Wednesday, August 26, 2015

Reading Strategies Book: Goal 8 Reflection

Welcome back! If you've been following since the beginning, we are past the half-way point of The Reading Strategies Book by Jennifer Serravallo. Today I will be reflecting upon Goal 8: Supporting Comprehension in Nonfiction- Determining Main Topic(s) and Idea(s). If you are interested in reading my reflection on any of the previous 7 goals, you can check those out by following the links below.

As you can see, I just finished up the span of the book focused solely on comprehension of fiction and I was very excited to move on to nonfiction comprehension. As a student, I didn't totally love nonfiction. I never wanted to read it in place of an exciting story or courageous tale that would take me away from everyday life. But now, as an adult, I lean more towards nonfiction (mostly about teaching reading, let's be honest!) and lots of historical fiction that has it's roots in nonfiction. Don't get me wrong- I still love the occasional fiction novel- but let's just say I am making up for lost time with nonfiction right now! 

As Serravallo was discussing why this goal is important, she said two things that really stood out to me and were helpful to my understanding of this goal. First, quite simply, she explained that, "Learning how to understand what a section of a text or whole text is mostly about is critical to comprehension." (Page 218). I love this because I think it is such a great starting point for comprehending nonfiction. Students need to get the 'gist' or as she puts it, what the text is mostly about. If we cannot start there, the comprehension that follows is going to struggle. 

The next snippet from the text is one of my favorites from the entire book so far. I think it speaks volumes. Serravallo says, " The work of the reader becomes more challenging when the topic is not aligned to a student's prior knowledge. Students at any grade level often need support in the form of strategies." (Page 219). Hello, purpose for this book! Nice to see you there! This is so smart and sometimes overlooked. When approaching a nonfiction text with a class, it's incredibly unlikely that all students will come at the topic with the same background knowledge- therefore it is undeniable that your class of students will need strategies to overcome these differences and assist in overall comprehension. It's just good practice. See, I told you that quote was great!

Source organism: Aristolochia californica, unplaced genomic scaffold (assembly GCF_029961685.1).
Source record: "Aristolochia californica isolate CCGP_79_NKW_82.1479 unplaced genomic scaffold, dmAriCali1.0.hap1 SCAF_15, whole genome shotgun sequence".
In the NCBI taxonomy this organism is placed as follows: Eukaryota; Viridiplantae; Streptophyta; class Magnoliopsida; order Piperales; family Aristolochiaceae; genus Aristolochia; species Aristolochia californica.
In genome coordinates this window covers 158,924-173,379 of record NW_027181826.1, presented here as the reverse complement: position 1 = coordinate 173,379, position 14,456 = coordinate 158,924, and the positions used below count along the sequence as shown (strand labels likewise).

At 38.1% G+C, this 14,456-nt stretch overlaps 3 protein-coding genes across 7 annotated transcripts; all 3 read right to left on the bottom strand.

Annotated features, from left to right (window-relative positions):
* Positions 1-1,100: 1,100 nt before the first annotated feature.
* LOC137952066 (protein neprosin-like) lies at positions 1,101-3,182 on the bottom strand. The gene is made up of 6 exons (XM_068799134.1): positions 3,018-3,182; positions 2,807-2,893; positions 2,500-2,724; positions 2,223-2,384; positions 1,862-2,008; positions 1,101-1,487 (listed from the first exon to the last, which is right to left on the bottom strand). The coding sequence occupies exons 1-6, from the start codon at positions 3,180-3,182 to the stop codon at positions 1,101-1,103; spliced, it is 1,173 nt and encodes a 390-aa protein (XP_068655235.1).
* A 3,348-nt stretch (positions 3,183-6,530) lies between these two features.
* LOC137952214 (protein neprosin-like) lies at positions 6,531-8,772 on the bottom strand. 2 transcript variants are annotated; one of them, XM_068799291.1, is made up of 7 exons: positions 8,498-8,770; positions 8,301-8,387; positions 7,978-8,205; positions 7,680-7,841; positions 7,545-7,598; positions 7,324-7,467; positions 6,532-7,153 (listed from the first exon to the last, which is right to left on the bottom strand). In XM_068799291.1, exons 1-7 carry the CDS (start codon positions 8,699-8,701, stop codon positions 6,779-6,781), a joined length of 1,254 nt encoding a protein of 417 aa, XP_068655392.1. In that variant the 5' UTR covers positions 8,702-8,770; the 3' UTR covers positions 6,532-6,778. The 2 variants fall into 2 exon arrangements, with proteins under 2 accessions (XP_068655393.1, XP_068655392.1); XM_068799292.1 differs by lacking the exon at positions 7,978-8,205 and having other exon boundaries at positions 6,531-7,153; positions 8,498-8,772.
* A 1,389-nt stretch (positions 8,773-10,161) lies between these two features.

As you can see, the three strategies I chose to focus on are 8.6: Survey the Text, 8.19: Consider Structure, and 8.22: Tricks of Persuasion. Each of these strategies have nice, clear guidelines for helping students comprehend nonfiction text and as usual, it was tough to pick just three- so it's safest to just go buy the book and check them all out for yourselves!

First up is 8.6: Survey the Text. I love this strategy because it is pointing out the obvious. As Serravallo explains, "Survey the text by glancing at the big things that jump out at you visually- heading(s), title(s), and visual(s)." (Page 227). This is important because so many times students just open up a book and start reading- missing so much information! If they would just take a moment to 'survey the text' they would find out so much!

Also helpful with this strategy is the visual- my favorite part being the fact that the text is in black and the 'pop-out' information is in color- a huge HEY to students to check them out! When teaching, I explain to kids that if the published paid all that money to put that fancy chart or visual on the page- you better look at it! Sometimes that sinks in a bit more with them- especially the older kids!

Next up is 8.19: Consider Structure. I'm not going to lie- the fact that this strategy takes up two pages did play a factor in my selecting it for reflection. I mean, really, in a book of all one page strategies- if Serravallo thought this one to be so important to give it TWO pages- it must be good! Let's jump right to the visual for the reflection on this one.

I feel sometimes like we throw a million graphic organizers at kids. So many that it's impossible for them to know which one to use and when. I think it would help if we pared down the list of available graphic organizers and focused on just a few and *most importantly* how to use those few properly. The four shown above in the visual would be a great place to start with this plan. 

Last up is 8.22: Tricks of Persuasion.  I love that Serravallo states, "Nonfiction isn't always just straight-up facts. Sometimes, the author is trying to convince you of an idea as well." (Page 244). I think this is an important point to make to students who simply think they should take in nonfiction without a discerning eye. Check out the visual:

This is so great- not only for creating well informed consumers of knowledge- but also well informed members of society. The tricks posed on this poster are helpful for many different aspects of life- and you know me, I just LOVE when reading applications so seamlessly transfer over to life! We really can learn so much from books! 

That's it for today's reflection. Be sure to check back on Monday, August 31 for my reflection on Goal 9: Supporting Comprehension in Nonfiction: Determining Key Details. 

As always, thanks for reading. Be sure to comment below so we can become PLN buddies or I can answer any questions you might have! See you Monday!


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